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T.8 Ultraviolet (UV) Light

Under correct design and operational conditions, Ultraviolet (UV) Light can have anti-bacterial and anti-viral properties and can destroy pathogenic organisms in nonturbid water.Type of electromagnetic radiation that disinfects through the inactivation of pathogenic microorganisms.

UV Light can cause irreparable cell damage to pathogenic microorganisms, and its effectiveness depends on the exposure time, the intensity of the UV light, the wavelength of the UV light and the raw water quality. UV provides a 3-Log inactivation of vegetative bacteria and protozoan parasites, including Cryptosporidium and Giardia at low exposures (1–10 mJ/cm2). For the inactivation of enteric viruses and bacterial spores, higher exposures (30–150 mJ/cm2) are needed. The exposure time depends on the design and the flow rate. UV is more effective on some pathogens (e.g. Cryptosporidium) that are resistant to the most widely applied chemical disinfectant (chlorine) and, unlike chlorine, UV does not form harmful disinfection by-products (DBPs). However, UV disinfection does not provide any residual protection from microbial recontamination and regrowth.

Design Considerations

A typical UV disinfection system includes a series of UV tubes. UV lamps are installed inside a tube in a covered channel, ensuring proximity of the water to the UV source. If the lamp is not placed directly in the flow, it will need a fused quartz sleeve to allow UV emission. The tube is usually made of plastic or stainless steel with a light-reflecting inner surface. To avoid unwanted turbulence, the inlet piping should have no upstream expansions for at least 10 pipe diameters, and all valves in the piping should be fully open during UV operation. The required UV dose for water disinfection is usually ≥ 40 mJ/cm², and only certified UV systems providing at least this dose under typical flow regimes should be used.

Turbidity and suspended solids reduce the disinfection efficiency. To be effective, turbidity should be < 1 NTU, suspended solids < 10 mg/L, no colour, iron < 0.3 mg/L, and manganese < 0.05 mg/L; otherwise, pre-treatment is required. Conventional clarification processes, such as Rapid Sand Filtration T.2 , Microfiltration T.3 or Ozonation T.14 , can be used depending on the composition of the raw water and the context. Decentralised drinking water treatments most commonly use low pressure, low intensity mercury lamps that emit a single peak of UV radiation at 254 nm. For large-scale systems, medium pressure lamps are typically used that emit UV radiation over a very broad range (185–400nm). UV-emitting LEDs are also becoming more popular.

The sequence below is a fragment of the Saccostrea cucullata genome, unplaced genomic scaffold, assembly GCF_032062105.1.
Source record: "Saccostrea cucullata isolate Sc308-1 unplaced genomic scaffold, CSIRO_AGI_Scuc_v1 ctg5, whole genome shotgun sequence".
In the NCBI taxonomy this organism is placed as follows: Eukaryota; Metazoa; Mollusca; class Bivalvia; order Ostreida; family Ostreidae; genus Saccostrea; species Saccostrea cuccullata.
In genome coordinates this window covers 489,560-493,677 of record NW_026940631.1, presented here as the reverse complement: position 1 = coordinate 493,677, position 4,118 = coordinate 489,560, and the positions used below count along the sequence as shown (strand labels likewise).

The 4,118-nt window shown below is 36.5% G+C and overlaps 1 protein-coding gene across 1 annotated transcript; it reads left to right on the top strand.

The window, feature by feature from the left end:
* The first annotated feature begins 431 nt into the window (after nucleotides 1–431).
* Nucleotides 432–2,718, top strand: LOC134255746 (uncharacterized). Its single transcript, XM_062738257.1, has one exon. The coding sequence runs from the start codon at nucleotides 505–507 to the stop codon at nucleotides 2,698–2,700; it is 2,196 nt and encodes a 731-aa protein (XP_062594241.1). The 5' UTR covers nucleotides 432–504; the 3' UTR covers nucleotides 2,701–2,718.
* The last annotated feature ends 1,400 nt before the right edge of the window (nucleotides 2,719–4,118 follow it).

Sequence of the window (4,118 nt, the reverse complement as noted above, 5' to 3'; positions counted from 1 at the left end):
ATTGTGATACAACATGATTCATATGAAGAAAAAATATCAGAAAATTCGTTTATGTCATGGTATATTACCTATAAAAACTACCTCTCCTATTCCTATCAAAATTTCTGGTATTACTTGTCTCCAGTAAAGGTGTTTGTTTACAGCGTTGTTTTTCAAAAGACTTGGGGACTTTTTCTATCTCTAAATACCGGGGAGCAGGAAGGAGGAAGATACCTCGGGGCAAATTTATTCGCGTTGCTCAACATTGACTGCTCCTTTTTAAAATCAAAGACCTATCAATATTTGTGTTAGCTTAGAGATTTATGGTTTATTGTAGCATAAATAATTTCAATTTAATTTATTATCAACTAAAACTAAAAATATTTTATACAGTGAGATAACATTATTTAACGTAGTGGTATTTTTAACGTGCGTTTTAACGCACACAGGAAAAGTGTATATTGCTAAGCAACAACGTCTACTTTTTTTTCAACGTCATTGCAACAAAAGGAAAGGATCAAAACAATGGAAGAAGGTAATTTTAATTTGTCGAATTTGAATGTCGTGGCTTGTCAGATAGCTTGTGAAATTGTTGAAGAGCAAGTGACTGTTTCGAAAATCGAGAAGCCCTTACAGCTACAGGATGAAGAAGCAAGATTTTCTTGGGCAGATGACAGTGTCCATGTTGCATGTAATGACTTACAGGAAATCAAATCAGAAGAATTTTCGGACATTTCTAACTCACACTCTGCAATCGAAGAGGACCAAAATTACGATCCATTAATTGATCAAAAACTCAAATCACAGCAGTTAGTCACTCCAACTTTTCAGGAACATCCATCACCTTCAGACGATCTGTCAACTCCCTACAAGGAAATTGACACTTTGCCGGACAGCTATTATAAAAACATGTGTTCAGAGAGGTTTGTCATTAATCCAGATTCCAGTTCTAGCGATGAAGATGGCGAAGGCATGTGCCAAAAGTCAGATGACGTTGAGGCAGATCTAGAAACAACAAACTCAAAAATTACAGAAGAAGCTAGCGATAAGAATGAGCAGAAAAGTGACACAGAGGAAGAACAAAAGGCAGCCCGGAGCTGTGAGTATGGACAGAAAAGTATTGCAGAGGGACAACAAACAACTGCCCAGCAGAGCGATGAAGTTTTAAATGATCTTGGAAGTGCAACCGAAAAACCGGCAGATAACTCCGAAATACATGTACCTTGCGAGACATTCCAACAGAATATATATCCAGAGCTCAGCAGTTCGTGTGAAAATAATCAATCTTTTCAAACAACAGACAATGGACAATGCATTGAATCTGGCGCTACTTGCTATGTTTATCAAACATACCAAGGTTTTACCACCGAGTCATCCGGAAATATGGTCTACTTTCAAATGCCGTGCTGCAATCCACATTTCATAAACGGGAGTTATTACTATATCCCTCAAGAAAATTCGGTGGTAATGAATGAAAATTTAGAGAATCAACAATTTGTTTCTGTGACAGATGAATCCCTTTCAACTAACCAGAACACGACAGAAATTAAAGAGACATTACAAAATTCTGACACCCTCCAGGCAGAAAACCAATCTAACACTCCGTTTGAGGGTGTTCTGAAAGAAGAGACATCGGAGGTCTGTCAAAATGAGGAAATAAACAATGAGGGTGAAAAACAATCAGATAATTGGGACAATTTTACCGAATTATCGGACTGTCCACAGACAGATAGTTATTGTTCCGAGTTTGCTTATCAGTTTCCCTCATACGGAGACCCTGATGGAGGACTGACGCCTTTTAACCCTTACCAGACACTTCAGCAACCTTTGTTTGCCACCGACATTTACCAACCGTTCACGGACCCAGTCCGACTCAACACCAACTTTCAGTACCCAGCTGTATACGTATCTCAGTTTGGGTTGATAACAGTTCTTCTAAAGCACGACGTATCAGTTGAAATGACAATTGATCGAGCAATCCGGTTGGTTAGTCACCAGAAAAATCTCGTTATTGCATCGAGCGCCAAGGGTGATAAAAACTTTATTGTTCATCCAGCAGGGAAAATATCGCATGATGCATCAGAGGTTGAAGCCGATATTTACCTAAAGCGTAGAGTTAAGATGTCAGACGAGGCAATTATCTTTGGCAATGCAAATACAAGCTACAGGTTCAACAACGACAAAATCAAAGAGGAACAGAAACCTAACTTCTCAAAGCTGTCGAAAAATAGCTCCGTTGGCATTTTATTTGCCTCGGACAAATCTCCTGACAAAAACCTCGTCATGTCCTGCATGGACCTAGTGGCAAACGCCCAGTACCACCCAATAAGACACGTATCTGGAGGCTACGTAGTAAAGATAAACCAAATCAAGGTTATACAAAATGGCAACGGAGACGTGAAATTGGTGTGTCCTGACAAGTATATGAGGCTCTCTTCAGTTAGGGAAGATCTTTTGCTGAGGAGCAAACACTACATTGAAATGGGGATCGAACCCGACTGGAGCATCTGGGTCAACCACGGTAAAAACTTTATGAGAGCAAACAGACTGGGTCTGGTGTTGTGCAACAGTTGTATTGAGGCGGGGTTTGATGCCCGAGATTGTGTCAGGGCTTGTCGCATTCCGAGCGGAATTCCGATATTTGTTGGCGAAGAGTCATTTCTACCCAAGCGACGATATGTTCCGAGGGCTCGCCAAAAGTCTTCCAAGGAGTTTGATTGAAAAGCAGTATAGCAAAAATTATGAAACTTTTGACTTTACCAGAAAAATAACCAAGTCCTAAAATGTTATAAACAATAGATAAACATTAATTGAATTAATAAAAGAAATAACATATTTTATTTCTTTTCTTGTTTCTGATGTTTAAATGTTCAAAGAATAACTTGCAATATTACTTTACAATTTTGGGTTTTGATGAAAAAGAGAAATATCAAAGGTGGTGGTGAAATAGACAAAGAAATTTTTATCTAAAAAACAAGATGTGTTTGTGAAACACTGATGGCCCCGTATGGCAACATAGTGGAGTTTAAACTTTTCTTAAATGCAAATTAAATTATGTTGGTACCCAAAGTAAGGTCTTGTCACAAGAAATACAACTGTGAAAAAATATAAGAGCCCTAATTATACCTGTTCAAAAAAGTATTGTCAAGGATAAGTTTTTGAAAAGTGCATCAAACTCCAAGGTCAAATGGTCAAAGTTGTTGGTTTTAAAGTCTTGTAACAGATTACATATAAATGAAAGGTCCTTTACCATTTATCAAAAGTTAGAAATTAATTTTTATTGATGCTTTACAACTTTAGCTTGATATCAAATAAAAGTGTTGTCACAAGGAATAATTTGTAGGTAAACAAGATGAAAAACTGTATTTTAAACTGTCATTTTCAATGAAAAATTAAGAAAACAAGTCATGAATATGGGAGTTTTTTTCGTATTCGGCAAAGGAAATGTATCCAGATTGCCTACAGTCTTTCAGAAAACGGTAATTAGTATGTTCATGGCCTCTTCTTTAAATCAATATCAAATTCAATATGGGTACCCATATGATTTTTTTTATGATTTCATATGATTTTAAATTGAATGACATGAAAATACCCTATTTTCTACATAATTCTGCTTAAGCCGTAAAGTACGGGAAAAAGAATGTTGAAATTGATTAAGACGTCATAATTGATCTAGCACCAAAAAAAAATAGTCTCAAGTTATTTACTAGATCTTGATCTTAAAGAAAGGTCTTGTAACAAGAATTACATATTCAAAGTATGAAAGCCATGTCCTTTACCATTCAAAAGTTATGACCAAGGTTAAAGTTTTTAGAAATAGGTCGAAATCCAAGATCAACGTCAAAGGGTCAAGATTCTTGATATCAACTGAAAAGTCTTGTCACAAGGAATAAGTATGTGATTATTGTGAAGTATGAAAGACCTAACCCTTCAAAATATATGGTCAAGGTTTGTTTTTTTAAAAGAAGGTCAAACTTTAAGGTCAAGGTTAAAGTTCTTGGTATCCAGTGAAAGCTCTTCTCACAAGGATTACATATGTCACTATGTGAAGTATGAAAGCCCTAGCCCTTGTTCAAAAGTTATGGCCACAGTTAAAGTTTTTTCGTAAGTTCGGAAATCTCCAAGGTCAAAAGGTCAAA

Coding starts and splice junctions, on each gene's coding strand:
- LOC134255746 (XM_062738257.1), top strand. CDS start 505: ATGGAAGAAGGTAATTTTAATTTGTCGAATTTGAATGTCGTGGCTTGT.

The measure of relative clarity of a liquid, usually expressed in Nephelometric Turbidity Units (NTU).


UV disinfection reactors can be skid-mounted and shipped to site. Validation can be conducted off-site, pre-shipment. UV requires reliable electrical power, so many installations include backup power, and specialised consumables, such as cleaning materials, chemicals and wipers, and periodic lamp replacements. UV lamps may not be readily available in some contexts and may have to be imported or flown in.


UV systems can potentially be applied in all phases of an emergency and implemented quickly when materials, spare parts and skilled operators are available. These systems require a reliable power source (see S.9S.12 ) and water pre-treated to a minimal turbidity (< 1 NTU). UV does not provide residual protection, so additional Chlorination T.6 is needed.

Operation and Maintenance

UV systems require careful operation, knowledgeable and well-trained operators and monitoring to ensure effectiveness. Accurate measurements of flow rate, UV intensity, UV transmittance, and lamp status are required. Large-scale UV systems are designed for continuous operation and should be shut down only if there is no need for treatment for several days. Lamps need to be warmed-up for a few minutes before operation. For community and small-scale systems, daily operation includes switching the lamp on and off depending on the water flow, which is usually a fully automated process.